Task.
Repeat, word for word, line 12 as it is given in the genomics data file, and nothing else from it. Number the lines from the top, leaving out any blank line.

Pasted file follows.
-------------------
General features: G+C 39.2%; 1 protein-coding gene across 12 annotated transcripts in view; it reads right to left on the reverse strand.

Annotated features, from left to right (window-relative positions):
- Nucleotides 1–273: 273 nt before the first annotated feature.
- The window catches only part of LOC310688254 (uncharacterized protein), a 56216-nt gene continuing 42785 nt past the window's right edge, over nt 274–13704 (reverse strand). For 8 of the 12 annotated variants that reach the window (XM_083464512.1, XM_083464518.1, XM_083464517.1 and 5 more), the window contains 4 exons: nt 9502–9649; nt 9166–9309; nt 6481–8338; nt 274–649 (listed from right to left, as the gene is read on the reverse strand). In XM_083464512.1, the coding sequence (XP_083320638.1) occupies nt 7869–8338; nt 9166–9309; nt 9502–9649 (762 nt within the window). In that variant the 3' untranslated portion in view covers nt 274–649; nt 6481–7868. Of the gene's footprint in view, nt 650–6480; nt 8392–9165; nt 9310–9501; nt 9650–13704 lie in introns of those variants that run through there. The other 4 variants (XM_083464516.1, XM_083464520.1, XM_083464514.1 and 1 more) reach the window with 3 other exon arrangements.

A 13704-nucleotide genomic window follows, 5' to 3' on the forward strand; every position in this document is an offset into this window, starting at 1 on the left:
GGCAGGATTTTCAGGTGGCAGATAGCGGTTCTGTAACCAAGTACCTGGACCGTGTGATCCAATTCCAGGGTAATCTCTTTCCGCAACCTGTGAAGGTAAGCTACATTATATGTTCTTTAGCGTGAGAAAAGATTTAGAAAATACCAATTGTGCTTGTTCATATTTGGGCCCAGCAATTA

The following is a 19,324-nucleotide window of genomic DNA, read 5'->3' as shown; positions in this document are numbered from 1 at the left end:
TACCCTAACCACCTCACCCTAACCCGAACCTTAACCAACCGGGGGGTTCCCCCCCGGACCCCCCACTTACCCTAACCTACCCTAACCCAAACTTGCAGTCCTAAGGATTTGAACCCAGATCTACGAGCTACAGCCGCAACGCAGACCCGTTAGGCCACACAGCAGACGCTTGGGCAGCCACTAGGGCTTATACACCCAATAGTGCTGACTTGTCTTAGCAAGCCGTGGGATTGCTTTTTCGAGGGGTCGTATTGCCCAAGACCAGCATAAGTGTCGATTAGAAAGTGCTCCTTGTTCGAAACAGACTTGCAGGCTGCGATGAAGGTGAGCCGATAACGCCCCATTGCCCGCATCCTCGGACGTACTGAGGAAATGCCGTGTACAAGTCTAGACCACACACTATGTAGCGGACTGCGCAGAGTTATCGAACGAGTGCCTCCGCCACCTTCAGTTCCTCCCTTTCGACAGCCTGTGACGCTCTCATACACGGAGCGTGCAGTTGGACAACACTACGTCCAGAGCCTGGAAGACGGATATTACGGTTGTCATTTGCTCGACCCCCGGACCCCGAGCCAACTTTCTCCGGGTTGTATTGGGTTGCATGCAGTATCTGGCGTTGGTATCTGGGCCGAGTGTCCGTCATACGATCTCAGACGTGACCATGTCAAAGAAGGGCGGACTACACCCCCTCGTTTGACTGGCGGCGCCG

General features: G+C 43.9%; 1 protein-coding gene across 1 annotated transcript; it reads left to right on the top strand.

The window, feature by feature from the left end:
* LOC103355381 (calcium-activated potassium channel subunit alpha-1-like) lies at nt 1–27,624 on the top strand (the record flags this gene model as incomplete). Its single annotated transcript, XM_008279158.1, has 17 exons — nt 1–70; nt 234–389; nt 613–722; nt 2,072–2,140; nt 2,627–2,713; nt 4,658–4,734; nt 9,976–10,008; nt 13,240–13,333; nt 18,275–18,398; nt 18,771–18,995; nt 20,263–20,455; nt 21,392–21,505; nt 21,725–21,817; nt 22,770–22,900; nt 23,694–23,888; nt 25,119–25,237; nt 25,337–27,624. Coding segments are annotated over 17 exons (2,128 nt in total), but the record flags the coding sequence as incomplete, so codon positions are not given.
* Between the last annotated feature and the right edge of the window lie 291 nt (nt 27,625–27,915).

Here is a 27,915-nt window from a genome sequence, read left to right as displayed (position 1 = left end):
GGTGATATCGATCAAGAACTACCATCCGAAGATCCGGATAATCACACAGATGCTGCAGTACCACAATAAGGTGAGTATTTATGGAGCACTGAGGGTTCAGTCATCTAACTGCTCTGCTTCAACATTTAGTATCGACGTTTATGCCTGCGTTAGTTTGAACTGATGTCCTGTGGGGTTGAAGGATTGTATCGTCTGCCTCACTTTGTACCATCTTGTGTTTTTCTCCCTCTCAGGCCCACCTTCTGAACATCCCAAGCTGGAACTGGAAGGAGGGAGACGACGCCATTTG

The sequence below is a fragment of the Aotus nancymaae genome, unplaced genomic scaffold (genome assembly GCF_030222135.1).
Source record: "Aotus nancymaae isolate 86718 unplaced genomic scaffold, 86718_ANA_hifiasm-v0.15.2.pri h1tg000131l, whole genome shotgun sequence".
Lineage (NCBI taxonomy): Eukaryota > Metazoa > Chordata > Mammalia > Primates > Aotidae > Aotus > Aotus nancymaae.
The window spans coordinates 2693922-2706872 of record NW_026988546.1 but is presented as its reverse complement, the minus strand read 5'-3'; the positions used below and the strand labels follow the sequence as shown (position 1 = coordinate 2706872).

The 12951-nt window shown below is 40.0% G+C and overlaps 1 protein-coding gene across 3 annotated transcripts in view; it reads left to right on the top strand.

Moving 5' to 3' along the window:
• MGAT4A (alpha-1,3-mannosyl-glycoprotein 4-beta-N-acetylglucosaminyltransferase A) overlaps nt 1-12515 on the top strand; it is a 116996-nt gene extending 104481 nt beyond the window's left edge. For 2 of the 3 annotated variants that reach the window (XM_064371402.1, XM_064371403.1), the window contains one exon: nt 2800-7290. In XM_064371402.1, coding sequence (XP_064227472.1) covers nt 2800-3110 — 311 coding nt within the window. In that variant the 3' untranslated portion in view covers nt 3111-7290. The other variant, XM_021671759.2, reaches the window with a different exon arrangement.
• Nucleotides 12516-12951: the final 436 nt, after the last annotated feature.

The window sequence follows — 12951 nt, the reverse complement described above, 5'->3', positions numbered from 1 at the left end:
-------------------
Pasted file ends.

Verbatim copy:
* Between the last annotated feature and the right edge of the window lie 291 nt (nt 27,625–27,915).